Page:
Otis Williams and the Charms
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Otis Williams (born June 2, 1936, in Cincinnati, Ohio) attended Withrow High School in Cincinnati, and in 1952 joined an existing singing group in the school when one of its members was sick. The other original members were Bob Smith (tenor) (later replaced by Donald Peak), Rolland Bradley (tenor), Joe Penn (baritone/tenor), and Richard Parker (bass).
The group, which Williams named The Charms, performed "Rags to Riches" in Withrow's well-known and highly acclaimed show The Withrow Minstrels in May 1954, where they were seen in the Monday night opening show [May 3] by Syd Nathan of King Records. Nathan only wanted to sign Williams, but Williams insisted on taking the rest of the group along. They signed immediately to a subsidiary label, Rockin' Records, based in Florida and owned by Henry Stone (later of TK Records), with Williams giving up a sports career to pursue singing instead. As a condition of their signing, Nathan required that The Charms pull out of The Minstrels, and so they did not appear in the subsequent 5 performances of the 1954 production.
The Charms' first record in June 1953, "Heaven Only Knows", was not a hit, and after a couple more releases they moved to another King subsidiary label, De Luxe Records, also run by Stone. They recorded several more times before, in 1954, "Hearts of Stone" gave them their first and biggest hit, reaching #1 on the R&B charts for nine weeks at the end of the year. It sold over one million copies, their first recording to do so, and was awarded a gold disc. It also reached #15 on the pop charts, with a cover version by the Fontane Sisters reaching #1.
The group had further R&B chart success with "Ling, Ting, Tong" and "Two Hearts", and they toured with The Clovers, Big Joe Turner and others. However, in late 1955, Stone persuaded the other members of the group that they could succeed without Williams, and they left to join Stone’s new Chart label. After a court battle, Williams continued recording for DeLuxe, credited as Otis Williams and His Charms, and had another big hit in 1956 with "Ivory Tower" (#5 R&B, #11 pop).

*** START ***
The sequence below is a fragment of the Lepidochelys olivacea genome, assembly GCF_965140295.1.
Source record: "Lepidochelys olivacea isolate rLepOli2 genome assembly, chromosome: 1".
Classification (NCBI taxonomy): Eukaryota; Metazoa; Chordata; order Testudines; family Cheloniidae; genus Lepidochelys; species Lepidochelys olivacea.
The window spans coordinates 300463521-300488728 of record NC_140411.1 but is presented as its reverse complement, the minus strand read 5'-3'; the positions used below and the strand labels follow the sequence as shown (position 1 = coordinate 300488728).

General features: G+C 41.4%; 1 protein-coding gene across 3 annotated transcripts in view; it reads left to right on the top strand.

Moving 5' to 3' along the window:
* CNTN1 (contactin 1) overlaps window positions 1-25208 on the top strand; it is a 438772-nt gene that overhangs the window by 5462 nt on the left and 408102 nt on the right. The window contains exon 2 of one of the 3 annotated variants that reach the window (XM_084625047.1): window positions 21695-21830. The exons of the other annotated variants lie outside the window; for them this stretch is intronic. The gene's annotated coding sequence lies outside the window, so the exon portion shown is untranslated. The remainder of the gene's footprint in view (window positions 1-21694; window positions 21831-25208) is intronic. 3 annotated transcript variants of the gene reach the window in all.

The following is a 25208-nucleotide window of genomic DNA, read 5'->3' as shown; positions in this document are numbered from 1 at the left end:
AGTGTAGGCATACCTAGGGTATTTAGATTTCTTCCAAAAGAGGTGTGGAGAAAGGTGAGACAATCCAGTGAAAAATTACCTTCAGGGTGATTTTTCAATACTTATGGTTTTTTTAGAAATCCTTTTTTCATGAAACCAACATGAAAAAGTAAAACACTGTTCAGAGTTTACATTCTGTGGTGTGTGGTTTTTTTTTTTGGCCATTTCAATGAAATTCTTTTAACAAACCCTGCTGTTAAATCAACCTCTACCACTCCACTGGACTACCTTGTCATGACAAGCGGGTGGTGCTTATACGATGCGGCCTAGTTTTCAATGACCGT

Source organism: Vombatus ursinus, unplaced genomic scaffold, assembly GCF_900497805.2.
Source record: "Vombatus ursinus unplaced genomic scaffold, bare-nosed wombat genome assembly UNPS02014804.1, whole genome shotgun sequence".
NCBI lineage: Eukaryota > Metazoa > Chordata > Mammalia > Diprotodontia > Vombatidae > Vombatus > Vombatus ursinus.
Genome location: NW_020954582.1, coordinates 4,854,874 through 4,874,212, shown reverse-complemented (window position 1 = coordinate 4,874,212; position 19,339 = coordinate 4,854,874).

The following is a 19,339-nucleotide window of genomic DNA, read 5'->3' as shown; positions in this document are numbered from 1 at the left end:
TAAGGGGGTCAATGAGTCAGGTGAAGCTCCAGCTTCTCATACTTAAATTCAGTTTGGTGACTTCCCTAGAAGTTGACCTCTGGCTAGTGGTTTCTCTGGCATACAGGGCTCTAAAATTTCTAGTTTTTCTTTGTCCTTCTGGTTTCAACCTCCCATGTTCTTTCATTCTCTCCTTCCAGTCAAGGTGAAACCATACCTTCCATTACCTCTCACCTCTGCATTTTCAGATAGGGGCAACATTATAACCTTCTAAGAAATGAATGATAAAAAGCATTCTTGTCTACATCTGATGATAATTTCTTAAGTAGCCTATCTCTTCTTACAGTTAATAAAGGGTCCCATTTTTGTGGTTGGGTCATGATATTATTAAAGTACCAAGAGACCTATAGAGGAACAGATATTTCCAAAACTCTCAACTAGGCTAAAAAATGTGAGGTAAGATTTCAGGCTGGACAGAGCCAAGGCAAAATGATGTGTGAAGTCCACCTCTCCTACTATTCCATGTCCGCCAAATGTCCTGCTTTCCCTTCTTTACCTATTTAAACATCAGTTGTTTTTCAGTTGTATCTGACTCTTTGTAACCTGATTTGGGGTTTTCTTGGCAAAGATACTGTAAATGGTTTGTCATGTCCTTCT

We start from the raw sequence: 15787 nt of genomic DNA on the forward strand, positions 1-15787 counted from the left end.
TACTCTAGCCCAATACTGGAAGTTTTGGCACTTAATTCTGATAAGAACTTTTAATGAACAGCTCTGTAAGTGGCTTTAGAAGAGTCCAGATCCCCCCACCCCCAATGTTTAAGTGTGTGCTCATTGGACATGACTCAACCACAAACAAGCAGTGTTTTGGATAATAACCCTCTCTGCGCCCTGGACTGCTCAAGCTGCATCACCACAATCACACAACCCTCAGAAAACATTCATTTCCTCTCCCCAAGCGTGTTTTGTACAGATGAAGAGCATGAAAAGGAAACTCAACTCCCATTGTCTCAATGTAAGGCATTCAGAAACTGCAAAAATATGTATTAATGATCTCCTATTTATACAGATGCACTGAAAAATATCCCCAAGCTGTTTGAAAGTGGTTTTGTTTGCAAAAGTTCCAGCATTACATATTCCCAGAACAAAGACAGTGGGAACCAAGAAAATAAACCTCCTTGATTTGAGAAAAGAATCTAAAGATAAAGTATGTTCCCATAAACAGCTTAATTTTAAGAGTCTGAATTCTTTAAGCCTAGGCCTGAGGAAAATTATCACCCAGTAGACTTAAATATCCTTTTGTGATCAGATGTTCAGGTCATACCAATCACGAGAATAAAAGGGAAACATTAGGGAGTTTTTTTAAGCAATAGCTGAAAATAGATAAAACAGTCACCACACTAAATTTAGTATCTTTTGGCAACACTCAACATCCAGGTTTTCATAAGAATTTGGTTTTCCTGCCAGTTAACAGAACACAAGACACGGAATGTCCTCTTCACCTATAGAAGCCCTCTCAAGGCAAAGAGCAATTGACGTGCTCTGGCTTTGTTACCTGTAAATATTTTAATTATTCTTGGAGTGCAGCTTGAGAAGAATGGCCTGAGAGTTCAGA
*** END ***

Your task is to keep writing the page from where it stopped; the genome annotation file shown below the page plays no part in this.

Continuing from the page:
Williams continued to record for DeLuxe in the late 1950s, but with less success. He also co-produced and arranged Hank Ballard's original version of "The Twist", and helped arrange Little Willie John's "Fever". Peak, Bradley, Penn, and Parker, the Chart Records Charms, had their last recordings released in 1956. These recordings were, however, re-releases of older recordings that featured Otis Williams. The group made no other recordings.
Williams was drafted in 1960, and recorded sporadically as his army leave permitted. This also marked the breakup of his Charms. He was discharged in 1962 and recorded solo for another year, before retiring in 1963. He returned in 1965, recording soul music for the Okeh label. He took a further break, becoming a barber, and later relocated to Nashville, Tennessee, where he met Stop Records producer Pete Drake, who produced some records with his old backing group The Endeavors, then bet him that he couldn't make a country music album that sells, causing him to record Otis Williams and the Midnight Cowboys in 1971, claiming a fictitious all-black country band that was really some Nashville musicians including Elvis Presley's old guitarist Scotty Moore.
In the 1990s Williams returned to group harmony singing, touring internationally with a new Charms group, and, in 2001, being inducted to the United in Group Harmony Association Hall of Fame.
Williams performed in Cincinnati with The Coda Band on November 24, 2007.
|1954||"Hearts of Stone"||15||1|
|1955||"Ling, Ting, Tong"||26||5|
|"Bazoom (I Need Your Lovin')"||—||15|
|1956||"That's Your Mistake"||48||14|
|1961||"Little Turtle Dove"||95||—|